Print continues to thrive post-lockdown, buoyed by booming children's sales

Print continues to thrive post-lockdown, buoyed by booming children's sales

The print market has continued to perform strongly post-lockdown, with children's seeing particularly buoyant sales.

Although value for the week ending 1st August, at £27.2m, was the first since bookshops began reopening to fall against the same week in 2019 (by 2.3%), across the seven weeks since shops opened their doors, volume is up by 8% year on year and value 12%. Average selling price has been running at Christmas-gift-period levels—still yet to drop below £8.50 per week since bookshops reopened in England on 15th June.

Children's especially is booming, with volume up 16% year on year from the week ending 20th June to 1st August and 14% up in value. This is even despite David Walliams' four-week number one The World's Worst Parents (HarperCollins) shifting nearly 100,000 copies fewer over the same period as The World's Worst Teachers a year ago (although, it was released a week later than its predecessor). Lockdown bestsellers including Walliams' Slime and Suzanne Collins' Hunger Games prequel The Ballad of Songbirds and Snakes (Scholastic) have continued to fly off the shelves since bookshops reopened, as have pandemic-inspired new releases Rob Biddulph's Draw with Rob (HarperCollins) and Eoin Colfer and Polly Dunbar's While We Can't Hug (Faber).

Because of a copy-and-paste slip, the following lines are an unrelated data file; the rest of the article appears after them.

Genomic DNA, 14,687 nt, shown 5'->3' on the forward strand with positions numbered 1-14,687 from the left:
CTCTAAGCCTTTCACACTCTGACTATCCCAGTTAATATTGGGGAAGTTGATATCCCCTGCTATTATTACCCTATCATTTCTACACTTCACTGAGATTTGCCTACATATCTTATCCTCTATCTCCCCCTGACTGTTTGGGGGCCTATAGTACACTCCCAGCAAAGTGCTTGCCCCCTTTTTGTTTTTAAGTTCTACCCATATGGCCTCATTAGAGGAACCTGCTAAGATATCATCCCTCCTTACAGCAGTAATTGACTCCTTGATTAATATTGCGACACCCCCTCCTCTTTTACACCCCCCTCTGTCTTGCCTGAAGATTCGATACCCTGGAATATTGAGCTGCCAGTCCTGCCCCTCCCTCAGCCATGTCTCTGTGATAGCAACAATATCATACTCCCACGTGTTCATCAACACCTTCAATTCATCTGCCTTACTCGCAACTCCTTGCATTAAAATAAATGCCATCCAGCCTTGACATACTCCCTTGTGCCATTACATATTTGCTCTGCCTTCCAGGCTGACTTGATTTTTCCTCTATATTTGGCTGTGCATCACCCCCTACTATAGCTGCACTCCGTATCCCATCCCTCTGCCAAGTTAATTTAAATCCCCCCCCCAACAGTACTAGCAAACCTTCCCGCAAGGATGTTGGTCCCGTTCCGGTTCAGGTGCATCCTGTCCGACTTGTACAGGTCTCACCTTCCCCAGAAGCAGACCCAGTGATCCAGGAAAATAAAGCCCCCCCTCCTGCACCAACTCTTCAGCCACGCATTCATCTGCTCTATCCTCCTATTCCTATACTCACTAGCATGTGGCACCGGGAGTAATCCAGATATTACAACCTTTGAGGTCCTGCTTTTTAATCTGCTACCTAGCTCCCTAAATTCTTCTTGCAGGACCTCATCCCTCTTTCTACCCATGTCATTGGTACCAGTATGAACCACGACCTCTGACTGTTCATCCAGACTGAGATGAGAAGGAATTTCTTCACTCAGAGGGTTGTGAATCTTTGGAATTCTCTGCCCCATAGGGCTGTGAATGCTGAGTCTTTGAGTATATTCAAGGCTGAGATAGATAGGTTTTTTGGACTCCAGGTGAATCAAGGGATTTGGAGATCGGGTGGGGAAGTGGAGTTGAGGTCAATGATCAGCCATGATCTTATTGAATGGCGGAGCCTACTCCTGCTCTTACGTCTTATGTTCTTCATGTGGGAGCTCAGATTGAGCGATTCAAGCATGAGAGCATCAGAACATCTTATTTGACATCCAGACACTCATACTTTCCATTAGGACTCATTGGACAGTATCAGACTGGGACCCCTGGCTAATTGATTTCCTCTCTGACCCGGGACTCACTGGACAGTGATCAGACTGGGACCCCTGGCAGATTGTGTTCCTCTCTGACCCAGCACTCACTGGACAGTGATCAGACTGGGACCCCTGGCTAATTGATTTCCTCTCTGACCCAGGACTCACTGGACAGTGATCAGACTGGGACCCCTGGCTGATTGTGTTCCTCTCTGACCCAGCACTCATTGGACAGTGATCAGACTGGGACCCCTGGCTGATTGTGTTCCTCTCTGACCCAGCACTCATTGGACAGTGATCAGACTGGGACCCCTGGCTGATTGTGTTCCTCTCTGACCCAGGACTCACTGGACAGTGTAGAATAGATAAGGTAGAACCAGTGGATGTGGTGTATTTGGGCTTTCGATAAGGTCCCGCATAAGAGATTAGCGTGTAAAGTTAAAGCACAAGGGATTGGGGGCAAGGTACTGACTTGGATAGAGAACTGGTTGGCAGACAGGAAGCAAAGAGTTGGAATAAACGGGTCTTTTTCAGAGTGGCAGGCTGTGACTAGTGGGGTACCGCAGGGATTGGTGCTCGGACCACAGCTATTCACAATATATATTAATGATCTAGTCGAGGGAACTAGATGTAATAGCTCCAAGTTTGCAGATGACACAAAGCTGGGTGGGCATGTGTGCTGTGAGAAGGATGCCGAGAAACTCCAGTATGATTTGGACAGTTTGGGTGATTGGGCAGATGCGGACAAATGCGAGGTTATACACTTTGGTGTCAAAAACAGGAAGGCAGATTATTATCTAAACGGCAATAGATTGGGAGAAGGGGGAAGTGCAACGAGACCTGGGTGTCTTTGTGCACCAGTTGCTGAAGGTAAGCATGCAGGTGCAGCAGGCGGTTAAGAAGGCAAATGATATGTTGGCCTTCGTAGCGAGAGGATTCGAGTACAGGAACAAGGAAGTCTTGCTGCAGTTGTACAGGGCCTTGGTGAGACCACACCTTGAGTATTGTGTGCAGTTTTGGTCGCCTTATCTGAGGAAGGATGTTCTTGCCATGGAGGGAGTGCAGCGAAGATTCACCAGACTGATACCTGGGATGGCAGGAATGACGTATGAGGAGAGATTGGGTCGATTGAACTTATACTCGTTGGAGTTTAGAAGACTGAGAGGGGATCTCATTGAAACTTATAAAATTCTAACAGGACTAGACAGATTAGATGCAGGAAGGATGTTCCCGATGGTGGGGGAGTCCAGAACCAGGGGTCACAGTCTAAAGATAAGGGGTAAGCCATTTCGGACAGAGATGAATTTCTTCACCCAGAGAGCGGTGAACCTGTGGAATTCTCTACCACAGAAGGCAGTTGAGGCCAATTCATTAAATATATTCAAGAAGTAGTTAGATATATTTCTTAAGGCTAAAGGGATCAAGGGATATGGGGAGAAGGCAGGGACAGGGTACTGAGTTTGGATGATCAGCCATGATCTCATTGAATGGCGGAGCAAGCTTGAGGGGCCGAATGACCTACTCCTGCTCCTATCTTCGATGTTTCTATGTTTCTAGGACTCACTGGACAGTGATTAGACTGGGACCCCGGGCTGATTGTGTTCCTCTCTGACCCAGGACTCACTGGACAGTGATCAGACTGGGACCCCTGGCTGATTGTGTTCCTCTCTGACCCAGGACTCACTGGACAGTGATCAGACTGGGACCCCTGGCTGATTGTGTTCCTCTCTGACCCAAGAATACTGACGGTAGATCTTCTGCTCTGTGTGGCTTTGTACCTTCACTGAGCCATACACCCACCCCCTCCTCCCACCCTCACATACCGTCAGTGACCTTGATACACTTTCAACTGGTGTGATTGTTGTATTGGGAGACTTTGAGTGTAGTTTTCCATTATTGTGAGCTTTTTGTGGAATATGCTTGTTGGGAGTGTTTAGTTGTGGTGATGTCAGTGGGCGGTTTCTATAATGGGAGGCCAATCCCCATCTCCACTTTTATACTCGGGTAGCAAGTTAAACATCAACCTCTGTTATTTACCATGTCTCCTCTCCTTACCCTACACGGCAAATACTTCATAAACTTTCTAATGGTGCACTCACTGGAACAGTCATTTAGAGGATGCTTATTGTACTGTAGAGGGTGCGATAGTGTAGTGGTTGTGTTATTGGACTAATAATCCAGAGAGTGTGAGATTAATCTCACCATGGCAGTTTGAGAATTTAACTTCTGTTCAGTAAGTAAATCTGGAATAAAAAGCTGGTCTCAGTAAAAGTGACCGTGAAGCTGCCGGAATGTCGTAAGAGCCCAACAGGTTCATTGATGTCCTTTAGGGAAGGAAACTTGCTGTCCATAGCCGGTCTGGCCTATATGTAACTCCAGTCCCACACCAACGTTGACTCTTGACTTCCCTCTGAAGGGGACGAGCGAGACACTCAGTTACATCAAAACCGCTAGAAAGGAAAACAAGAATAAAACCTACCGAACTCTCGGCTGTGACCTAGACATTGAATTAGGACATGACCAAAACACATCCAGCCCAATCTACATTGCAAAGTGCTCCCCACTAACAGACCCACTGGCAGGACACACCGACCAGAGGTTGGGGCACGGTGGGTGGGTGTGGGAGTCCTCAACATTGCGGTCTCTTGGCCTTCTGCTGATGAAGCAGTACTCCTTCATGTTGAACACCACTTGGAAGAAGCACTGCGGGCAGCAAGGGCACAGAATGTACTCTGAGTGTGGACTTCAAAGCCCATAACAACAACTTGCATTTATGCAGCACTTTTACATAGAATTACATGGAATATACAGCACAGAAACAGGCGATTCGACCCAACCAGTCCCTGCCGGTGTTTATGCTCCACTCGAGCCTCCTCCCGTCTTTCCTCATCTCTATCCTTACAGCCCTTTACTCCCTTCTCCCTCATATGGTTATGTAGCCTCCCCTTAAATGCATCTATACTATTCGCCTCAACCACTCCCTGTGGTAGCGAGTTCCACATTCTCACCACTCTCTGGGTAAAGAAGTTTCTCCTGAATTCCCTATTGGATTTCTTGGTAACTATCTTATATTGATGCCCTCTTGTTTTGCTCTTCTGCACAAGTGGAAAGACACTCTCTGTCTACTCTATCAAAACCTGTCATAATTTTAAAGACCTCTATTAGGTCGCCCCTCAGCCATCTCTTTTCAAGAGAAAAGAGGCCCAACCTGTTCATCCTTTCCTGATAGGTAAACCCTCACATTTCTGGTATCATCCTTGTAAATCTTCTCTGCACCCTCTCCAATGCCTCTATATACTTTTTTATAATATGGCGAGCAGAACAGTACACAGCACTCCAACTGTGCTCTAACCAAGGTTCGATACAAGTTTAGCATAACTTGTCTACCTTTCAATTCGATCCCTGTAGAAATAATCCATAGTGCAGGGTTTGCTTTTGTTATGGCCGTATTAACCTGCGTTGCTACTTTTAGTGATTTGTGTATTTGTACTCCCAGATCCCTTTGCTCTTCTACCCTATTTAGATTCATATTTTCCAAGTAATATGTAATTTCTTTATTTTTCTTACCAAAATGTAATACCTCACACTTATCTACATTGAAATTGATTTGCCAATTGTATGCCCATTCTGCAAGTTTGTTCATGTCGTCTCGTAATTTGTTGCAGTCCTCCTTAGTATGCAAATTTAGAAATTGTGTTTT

Trade Non-Fiction is also up 10% in volume and 15% up in value over the past seven weeks, with Reni Eddo-Lodge's Why I'm No Longer Talking to White People About Race (Bloomsbury) far and away the bestseller, with 114,479 copies sold since mid-June—and given its meoteoric rise through the Top 5,000 in the early part of the month, rising over 500 places to eventually claim the overall top spot, likely many more during the lockdown period. Charlie Mackesy's The Boy, The Mole, The Fox and The Horse (Ebury), currently the 2020 bestseller (without lockdown-era sales), also topped 100,000 copies sold in the seven-week period, 10 months on from publication.

With Nielsen reporting that 40% of people were reading more across lockdown, Adult Fiction was likely the category least affected by lockdown. However, open bookshops still helped fiction jump 2.3% in volume and 4.5% in value against the same period in 2019, with Bernardine Evaristo's Booker winner Girl, Woman, Other (Penguin) shifting a whisker over 100,000 copies across the seven weeks since bookshops reopened.